Brain research

Reduction in opioid and non-opioid forms of swim analgesia by 5-HT2 receptor antagonists.

PMID 2605492


Acute exposure to continuous (CCWS) or intermittent (ICWS) cold-water swims elicits non-opioid and opioid forms of analgesia respectively. Intrathecal administration of methysergide blocks ICWS, but not CCWS analgesia. The present study evaluated the role of serotonin (5-HT) receptor subtypes in the mediation of CCWS and ICWS analgesia on the tail-flick and jump tests following administration of methysergide, a non-specific 5-HT antagonist and pirenpirone and ketanserin, two 5-HT2 receptor subtype antagonists. Systemic methysergide was more effective in reducing CCWS analgesia (50-58%, 0.1-1.0 mg/kg) than ICWS analgesia (21%, 5 mg/kg) on both pain tests. Systemic pirenpirone (0.04-0.2 mg/kg) and ketanserin (1-5 mg/kg) were also more effective in reducing CCWS analgesia (43-57%) on both tests than ICWS analgesia (pirenpirone: 0.4 mg/kg, 34%; ketanserin: 5 mg/kg, 21%) on the tail-flick test. Indeed, both 5-HT2 receptor antagonists potentiated ICWS analgesia on the jump test. While serotonin antagonist effects upon hypothermia could not account for CCWS analgesia effects, similar potentiations in ICWS analgesia and hypothermia were observed following pirenpirone and ketanserin. Finally, both 5-HT2 receptor antagonists differentially reduced CCWS hypothermia and potentiated ICWS hypothermia. These data suggest differential serotonergic modulation of the two forms of swim analgesia with opioid-mediated ICWS analgesia acting through spinal 5-HT1 receptors and non-opioid-mediated CCWS analgesia acting through supraspinal 5-HT2 receptors.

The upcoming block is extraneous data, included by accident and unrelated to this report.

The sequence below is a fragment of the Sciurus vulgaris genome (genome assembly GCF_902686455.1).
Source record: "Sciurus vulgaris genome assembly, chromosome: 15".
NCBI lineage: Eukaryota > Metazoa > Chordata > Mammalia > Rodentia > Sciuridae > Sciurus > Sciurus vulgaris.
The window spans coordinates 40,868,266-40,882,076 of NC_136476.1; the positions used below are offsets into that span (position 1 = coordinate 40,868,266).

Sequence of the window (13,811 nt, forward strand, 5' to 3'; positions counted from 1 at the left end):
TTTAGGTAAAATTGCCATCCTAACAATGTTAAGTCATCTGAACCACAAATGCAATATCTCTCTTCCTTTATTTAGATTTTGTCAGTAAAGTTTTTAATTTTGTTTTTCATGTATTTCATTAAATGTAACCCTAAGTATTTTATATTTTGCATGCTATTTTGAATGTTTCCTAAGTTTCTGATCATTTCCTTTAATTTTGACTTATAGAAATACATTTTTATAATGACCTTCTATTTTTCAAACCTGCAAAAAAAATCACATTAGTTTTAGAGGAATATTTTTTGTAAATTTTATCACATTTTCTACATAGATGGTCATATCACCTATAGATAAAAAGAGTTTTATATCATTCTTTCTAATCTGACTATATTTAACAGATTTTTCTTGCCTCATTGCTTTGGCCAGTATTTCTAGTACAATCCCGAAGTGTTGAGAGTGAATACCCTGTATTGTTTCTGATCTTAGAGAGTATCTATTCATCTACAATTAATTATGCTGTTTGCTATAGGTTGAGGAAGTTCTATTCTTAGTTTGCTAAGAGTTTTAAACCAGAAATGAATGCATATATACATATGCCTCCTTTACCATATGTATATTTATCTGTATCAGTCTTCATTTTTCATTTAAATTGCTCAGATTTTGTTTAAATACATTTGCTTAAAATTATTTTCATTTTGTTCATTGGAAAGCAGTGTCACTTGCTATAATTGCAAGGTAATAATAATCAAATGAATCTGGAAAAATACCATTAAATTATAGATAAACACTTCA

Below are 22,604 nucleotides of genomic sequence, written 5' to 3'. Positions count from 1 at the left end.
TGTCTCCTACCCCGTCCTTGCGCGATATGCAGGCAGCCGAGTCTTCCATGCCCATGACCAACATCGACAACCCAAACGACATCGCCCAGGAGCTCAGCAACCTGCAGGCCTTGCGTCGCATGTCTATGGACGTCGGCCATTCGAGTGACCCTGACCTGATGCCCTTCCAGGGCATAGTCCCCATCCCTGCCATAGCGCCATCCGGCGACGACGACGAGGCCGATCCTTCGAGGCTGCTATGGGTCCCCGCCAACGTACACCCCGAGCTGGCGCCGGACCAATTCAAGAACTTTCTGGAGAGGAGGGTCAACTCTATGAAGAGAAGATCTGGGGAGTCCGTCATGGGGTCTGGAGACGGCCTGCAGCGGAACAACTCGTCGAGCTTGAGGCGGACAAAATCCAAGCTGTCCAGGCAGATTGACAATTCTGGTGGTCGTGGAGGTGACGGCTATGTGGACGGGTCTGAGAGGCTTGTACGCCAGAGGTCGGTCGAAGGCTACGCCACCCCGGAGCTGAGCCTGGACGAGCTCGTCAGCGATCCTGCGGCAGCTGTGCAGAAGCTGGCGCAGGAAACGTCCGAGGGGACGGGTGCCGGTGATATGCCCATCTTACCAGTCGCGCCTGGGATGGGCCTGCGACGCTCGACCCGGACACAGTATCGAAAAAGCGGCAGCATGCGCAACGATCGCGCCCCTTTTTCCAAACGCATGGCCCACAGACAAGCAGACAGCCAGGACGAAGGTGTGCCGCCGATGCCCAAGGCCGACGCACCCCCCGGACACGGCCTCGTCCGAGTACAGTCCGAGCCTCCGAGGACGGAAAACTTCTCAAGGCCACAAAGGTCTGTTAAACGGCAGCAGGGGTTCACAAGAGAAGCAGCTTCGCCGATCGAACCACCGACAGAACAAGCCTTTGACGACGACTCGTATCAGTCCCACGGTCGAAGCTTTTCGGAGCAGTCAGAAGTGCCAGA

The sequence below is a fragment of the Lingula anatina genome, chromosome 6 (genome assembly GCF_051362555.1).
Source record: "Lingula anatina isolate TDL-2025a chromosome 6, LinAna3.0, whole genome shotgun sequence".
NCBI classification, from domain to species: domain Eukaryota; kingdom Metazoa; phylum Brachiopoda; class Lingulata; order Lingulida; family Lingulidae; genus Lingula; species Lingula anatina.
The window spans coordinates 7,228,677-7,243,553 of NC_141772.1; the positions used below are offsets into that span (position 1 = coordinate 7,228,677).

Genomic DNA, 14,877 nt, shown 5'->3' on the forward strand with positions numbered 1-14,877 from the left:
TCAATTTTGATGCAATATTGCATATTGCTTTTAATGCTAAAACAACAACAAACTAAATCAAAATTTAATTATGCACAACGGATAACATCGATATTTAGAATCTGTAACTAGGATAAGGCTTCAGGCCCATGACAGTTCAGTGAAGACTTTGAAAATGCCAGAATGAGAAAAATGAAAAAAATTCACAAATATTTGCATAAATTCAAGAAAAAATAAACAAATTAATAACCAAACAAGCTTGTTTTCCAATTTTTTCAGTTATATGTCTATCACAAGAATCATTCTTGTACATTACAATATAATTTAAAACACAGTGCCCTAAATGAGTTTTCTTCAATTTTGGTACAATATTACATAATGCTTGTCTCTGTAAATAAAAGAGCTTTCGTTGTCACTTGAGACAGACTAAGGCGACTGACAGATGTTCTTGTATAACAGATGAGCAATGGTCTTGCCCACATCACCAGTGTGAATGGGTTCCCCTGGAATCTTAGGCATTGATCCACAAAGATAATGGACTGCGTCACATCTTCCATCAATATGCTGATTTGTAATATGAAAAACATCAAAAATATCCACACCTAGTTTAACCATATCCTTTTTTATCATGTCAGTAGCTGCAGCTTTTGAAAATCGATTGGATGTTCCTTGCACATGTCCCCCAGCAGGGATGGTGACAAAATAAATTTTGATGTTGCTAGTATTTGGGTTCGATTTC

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Pirenperone, >97%, solid